In continuing to celebrate the accolades of YA Lit, five more awards are listed with five fabulous books and authors.
For the Pura Belpre Award (presented to a Latino/Latina writer whose work best portrays, affirms, and celebrates the Latino cultural experience in an outstanding work of literature for children and youth):
- “Return to Sender” by Julia Alvarez
Julia Alvarez explores the thin line that separates American citizens and undocumented persons in her brilliantly told novel, “Return to Sender.” After Tyler’s father is unable to maintain the family farm, he hires undocumented workers, resulting in an interdependent relationship that mirrors current social and political conditions in the United States. Alvarez humanizes a situation by giving a voice to millions of immigrants experiencing similar hardships. This outstanding novel about the solidarity between two children of different cultures will resonate in the hearts of readers of any age.
For the Robert F. Sibert Informational Book Medal (honors the most distinguished informational book published in English in the preceding year for its significant contribution to children’s literature):
- “Almost Astronauts: 13 Women Who Dared to Dream” by Tanya Lee Stone
Women in space—not a big deal now, but it took over 20 years for NASA to recognize that women have the Right Stuff . “Almost Astronauts: 13 Women Who Dared to Dream,” tells the story of the women aviators and aspiring astronauts known as the “Mercury 13” who, in the early 1960’s repeatedly proved themselves capable but could not overcome prevailing prejudices. Meticulously researched and handsomely illustrated with archival materials, Stone’s insightful, passionately written chronicle is sure to inspire.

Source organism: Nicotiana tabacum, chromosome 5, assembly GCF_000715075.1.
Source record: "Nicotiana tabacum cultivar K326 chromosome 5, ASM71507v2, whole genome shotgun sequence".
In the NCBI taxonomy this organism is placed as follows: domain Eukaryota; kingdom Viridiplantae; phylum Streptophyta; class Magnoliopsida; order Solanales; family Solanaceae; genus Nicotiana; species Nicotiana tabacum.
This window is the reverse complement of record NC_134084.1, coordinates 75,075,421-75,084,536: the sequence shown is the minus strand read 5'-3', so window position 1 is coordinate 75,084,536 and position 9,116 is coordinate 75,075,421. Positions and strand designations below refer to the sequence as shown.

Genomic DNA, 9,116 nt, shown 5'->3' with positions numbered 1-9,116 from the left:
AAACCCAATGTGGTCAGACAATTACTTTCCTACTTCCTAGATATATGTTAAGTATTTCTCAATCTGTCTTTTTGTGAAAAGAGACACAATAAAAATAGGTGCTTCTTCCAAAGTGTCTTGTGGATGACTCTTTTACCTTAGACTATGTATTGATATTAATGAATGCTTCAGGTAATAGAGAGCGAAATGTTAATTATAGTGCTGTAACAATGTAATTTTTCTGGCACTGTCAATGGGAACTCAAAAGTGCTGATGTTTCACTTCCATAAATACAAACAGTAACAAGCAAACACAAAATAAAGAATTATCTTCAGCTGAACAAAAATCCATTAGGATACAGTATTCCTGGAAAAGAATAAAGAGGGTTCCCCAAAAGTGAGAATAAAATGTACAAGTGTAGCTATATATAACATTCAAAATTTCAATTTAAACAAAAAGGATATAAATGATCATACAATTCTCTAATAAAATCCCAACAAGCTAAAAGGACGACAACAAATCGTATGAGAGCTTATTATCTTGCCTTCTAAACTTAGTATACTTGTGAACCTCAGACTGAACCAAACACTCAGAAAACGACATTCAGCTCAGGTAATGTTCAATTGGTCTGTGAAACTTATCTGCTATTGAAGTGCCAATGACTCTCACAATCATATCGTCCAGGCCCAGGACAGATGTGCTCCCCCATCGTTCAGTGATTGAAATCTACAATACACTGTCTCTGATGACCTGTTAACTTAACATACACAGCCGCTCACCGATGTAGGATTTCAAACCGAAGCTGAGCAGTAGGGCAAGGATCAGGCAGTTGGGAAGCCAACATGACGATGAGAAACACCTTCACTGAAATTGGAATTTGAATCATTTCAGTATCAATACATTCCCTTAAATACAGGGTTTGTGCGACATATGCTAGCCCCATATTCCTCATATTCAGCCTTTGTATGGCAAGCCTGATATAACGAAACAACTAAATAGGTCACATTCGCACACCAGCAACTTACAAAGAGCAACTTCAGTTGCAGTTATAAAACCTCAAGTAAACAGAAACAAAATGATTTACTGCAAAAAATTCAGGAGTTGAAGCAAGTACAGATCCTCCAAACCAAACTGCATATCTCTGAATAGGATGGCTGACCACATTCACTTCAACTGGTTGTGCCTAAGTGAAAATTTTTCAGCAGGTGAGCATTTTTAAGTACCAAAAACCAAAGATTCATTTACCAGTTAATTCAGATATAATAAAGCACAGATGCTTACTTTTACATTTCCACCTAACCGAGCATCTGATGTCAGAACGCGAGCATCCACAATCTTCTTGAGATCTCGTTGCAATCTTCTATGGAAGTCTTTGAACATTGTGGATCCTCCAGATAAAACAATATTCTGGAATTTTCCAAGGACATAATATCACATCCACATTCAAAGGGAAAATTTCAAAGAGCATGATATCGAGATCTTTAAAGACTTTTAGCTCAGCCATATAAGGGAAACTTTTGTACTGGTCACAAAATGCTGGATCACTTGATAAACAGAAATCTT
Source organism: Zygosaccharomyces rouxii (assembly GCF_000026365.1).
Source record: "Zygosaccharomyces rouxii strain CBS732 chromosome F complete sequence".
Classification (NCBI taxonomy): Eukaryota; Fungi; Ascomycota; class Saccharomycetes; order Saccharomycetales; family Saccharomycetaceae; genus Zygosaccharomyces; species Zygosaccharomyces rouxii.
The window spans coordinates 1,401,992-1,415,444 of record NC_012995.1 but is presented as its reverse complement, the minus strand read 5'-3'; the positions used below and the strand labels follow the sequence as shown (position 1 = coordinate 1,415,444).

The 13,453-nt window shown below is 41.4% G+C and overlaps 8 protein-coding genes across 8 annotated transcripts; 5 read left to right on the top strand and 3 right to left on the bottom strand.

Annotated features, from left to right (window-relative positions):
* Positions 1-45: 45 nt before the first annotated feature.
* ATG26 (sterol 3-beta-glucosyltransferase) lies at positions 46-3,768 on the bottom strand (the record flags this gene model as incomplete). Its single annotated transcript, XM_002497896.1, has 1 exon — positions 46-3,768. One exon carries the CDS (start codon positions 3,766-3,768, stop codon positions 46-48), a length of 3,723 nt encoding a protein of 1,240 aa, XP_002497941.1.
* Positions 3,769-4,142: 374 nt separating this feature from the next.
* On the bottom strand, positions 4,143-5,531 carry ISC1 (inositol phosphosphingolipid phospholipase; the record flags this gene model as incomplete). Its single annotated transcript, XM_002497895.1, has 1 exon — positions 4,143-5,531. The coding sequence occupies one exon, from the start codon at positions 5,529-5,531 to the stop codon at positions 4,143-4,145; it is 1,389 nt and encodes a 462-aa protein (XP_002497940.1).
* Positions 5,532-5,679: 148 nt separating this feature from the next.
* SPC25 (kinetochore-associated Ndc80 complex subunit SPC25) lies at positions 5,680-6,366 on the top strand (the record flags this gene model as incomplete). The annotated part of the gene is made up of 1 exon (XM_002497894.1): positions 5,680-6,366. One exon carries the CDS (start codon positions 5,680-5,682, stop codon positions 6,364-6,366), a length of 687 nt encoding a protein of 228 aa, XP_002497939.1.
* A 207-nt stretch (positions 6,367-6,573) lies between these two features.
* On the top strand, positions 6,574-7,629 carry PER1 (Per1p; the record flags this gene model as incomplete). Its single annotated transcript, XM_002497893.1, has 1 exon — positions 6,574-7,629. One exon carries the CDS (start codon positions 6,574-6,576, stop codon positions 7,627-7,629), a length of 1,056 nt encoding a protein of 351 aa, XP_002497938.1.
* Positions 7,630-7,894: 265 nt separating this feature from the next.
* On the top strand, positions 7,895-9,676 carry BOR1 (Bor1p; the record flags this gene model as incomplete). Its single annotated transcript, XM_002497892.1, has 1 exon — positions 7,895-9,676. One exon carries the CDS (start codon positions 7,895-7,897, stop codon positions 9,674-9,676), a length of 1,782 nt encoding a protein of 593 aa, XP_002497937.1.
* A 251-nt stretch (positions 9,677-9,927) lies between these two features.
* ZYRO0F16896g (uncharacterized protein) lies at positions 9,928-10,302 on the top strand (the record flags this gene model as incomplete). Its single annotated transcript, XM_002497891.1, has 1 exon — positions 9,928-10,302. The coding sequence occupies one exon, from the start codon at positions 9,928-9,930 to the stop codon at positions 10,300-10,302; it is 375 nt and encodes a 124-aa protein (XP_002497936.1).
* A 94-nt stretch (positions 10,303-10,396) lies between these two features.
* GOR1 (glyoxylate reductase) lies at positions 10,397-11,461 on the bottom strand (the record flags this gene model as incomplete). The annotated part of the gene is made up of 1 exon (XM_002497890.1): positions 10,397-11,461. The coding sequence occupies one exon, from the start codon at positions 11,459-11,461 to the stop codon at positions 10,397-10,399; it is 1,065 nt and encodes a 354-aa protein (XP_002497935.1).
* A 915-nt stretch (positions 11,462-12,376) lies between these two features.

For the Schneider Family Book Award (presented to an author who expresses the disability experience for adolescent audiences):
- “Marcelo in the Real World” by Francisco X. Stork
This book tells the story of Marcelo Sandoval who has Asperger Syndrome. Marcelo is pushed beyond his comfort zone when he is forced to take a job in his father’s law firm. Over the course of a tumultuous summer, Marcelo learns what it is to be a friend, to stand up for what he believes in and that he can create a place for himself in the real world.
For the William C. Morris Debut YA Award (honors a debut book published by a first-time author writing for teens):
- “Flash Burnout” by L.K. Madigan
Blake’s life is way too complicated. He’s a sophomore with a girlfriend and a friend who is a girl. One loves him. One needs him. Can he please them both? The voices of the characters are accurate, evocative and humorous capturing the everyday adolescent stresses and misunderstandings that are so hard to live through.
For the Michael L. Printz Award (awarded to a book that exemplifies literary excellence in young adult literature):
- “Going Bovine” by Libba Bray
Sixteen year old slacker, Cameron, sets off on a madcap road trip along with a punk angel, a dwarf sidekick, a yard gnome and a mad scientist, to save the world and perhaps his own life. This wildly imaginative modern day take on Don Quixote is complex, hilarious and stunning. The hero’s journey will never be the same after “Going Bovine.”
Stay tuned for Part III of our awards ceremony, coming tomorrow.